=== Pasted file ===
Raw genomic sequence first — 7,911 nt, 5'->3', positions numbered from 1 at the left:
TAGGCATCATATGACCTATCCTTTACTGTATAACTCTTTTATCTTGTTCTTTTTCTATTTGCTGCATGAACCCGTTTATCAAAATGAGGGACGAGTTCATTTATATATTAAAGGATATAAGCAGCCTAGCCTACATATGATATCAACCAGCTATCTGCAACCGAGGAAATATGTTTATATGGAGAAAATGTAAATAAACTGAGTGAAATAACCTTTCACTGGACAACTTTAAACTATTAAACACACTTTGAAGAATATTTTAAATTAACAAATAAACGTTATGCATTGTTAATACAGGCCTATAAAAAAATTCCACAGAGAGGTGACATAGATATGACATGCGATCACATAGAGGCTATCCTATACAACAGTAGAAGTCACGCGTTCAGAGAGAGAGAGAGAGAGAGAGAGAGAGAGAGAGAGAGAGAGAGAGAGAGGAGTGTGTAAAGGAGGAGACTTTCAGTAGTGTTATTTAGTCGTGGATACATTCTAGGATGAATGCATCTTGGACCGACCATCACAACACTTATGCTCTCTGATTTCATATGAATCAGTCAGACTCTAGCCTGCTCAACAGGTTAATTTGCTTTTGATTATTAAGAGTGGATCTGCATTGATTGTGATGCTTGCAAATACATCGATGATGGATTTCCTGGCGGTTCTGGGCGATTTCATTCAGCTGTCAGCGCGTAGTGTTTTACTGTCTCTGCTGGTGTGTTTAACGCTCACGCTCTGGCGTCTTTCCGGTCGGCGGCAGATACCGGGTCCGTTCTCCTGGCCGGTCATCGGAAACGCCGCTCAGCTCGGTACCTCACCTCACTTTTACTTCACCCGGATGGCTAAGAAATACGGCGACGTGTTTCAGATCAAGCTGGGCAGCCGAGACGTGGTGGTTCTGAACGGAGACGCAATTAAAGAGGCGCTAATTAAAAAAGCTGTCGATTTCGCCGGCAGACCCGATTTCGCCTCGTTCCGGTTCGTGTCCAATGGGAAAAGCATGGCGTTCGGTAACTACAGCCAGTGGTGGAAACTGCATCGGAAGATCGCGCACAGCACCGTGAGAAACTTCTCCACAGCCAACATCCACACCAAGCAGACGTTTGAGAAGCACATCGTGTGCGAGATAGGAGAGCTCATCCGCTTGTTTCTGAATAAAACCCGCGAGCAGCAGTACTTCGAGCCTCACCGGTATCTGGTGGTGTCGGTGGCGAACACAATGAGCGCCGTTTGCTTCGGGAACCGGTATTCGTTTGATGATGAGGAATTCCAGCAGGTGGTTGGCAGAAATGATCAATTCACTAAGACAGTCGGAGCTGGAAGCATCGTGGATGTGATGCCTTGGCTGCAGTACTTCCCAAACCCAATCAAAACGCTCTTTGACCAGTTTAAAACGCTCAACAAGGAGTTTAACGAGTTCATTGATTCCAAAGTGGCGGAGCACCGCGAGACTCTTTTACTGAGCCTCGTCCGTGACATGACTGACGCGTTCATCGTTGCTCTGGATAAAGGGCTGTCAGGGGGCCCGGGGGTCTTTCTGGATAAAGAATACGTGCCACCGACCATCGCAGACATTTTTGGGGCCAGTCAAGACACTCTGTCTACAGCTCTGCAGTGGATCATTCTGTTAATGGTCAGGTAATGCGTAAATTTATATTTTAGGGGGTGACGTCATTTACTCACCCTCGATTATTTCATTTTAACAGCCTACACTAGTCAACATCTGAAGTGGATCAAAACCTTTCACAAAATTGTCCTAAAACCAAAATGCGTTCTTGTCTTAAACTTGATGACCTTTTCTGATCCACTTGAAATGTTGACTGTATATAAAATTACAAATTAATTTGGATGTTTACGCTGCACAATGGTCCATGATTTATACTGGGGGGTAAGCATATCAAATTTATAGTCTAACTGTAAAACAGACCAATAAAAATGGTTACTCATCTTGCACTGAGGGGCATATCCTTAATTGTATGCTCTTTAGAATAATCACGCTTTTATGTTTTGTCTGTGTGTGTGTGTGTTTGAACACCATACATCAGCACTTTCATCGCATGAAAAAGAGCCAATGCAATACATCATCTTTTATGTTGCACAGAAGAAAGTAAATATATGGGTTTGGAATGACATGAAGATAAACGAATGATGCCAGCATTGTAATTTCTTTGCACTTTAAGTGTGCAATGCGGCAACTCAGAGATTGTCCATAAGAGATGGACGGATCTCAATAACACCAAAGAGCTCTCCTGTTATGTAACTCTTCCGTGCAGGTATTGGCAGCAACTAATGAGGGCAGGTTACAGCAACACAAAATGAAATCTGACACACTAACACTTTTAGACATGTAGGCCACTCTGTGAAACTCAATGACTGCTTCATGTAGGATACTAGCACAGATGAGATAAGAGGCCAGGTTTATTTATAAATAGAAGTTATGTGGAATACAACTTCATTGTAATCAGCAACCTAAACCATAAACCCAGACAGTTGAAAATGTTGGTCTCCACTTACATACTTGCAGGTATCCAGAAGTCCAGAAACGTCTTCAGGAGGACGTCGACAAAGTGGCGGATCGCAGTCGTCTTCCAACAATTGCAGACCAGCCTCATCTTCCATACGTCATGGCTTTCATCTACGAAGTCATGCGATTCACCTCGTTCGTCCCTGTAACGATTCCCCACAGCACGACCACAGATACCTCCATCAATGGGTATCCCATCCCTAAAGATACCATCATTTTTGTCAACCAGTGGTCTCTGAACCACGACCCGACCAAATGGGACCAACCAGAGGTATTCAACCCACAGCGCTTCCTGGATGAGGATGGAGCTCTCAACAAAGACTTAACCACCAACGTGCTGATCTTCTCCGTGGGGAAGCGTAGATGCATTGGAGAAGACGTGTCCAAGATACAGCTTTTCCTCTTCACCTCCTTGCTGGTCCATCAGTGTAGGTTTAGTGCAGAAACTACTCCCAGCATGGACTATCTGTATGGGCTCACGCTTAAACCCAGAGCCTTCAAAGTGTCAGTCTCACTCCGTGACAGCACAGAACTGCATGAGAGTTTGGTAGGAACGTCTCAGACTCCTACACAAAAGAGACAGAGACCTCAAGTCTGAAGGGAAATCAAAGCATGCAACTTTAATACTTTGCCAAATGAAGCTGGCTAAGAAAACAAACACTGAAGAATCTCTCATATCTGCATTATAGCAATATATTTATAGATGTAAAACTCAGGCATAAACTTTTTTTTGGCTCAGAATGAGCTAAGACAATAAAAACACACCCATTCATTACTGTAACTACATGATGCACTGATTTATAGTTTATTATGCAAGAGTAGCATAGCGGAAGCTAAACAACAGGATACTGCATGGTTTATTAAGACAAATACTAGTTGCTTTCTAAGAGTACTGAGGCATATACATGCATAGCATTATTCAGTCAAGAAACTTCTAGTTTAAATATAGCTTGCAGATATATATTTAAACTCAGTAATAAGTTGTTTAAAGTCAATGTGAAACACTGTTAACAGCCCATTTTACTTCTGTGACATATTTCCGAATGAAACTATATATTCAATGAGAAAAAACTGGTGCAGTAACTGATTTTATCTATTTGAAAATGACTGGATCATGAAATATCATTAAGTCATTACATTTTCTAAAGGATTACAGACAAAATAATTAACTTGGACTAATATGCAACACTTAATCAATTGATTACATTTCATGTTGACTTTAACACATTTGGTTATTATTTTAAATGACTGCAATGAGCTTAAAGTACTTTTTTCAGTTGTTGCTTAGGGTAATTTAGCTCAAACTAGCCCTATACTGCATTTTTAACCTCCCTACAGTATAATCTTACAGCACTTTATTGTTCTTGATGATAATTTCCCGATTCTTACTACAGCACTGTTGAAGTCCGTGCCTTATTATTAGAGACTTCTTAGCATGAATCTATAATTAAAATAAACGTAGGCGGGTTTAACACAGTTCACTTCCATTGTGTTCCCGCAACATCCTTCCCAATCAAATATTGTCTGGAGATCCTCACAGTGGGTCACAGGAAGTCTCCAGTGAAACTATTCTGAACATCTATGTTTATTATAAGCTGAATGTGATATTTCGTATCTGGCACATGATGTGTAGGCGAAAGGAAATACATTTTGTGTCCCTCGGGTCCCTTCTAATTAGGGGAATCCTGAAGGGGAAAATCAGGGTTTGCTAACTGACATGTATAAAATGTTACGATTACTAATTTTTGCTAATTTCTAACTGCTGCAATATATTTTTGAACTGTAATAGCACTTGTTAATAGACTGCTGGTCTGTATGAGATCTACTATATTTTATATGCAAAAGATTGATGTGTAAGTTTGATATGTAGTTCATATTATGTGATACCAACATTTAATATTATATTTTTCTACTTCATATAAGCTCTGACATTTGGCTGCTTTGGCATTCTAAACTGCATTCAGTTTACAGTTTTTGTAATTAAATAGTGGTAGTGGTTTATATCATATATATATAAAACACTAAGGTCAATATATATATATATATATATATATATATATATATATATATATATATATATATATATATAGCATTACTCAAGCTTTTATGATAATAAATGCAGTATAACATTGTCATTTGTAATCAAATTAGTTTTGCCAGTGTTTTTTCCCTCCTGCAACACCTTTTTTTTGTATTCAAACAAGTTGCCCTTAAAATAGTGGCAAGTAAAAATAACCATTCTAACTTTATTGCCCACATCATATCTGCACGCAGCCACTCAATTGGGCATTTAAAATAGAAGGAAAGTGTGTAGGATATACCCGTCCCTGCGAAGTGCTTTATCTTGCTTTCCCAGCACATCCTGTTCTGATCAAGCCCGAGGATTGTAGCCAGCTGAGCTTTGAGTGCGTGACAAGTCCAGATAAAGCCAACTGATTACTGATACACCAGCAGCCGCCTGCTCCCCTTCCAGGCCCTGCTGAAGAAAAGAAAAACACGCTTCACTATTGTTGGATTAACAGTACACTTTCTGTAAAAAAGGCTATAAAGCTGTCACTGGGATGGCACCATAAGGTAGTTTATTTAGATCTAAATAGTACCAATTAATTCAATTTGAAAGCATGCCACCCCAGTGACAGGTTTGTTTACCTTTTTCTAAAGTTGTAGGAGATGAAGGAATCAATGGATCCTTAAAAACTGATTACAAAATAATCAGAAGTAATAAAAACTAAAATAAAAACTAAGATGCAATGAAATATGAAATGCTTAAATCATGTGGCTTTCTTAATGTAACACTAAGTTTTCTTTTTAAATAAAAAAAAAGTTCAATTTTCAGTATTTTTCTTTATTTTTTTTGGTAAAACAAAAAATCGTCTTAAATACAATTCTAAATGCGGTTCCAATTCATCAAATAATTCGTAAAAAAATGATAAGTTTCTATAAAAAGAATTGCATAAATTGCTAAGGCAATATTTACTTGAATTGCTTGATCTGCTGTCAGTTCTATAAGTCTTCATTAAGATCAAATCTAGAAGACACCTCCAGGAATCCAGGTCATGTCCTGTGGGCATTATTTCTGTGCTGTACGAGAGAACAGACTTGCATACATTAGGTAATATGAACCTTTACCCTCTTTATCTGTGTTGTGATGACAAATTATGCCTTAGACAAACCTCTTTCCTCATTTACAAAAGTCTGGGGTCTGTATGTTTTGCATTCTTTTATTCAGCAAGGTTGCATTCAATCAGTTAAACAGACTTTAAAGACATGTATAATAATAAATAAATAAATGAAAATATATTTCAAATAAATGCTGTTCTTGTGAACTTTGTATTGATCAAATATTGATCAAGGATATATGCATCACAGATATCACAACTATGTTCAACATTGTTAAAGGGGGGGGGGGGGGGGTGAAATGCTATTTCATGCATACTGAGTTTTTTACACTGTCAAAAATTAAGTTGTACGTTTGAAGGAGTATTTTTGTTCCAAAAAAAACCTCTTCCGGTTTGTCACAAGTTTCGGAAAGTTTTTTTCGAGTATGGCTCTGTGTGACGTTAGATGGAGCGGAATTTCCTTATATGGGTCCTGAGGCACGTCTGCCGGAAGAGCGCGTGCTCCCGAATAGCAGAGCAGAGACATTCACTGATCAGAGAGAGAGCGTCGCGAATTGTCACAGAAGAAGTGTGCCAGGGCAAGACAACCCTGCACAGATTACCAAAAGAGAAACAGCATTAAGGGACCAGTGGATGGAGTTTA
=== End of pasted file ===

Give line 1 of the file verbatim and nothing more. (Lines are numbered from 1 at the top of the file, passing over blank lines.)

Raw genomic sequence first — 7,911 nt, 5'->3', positions numbered from 1 at the left: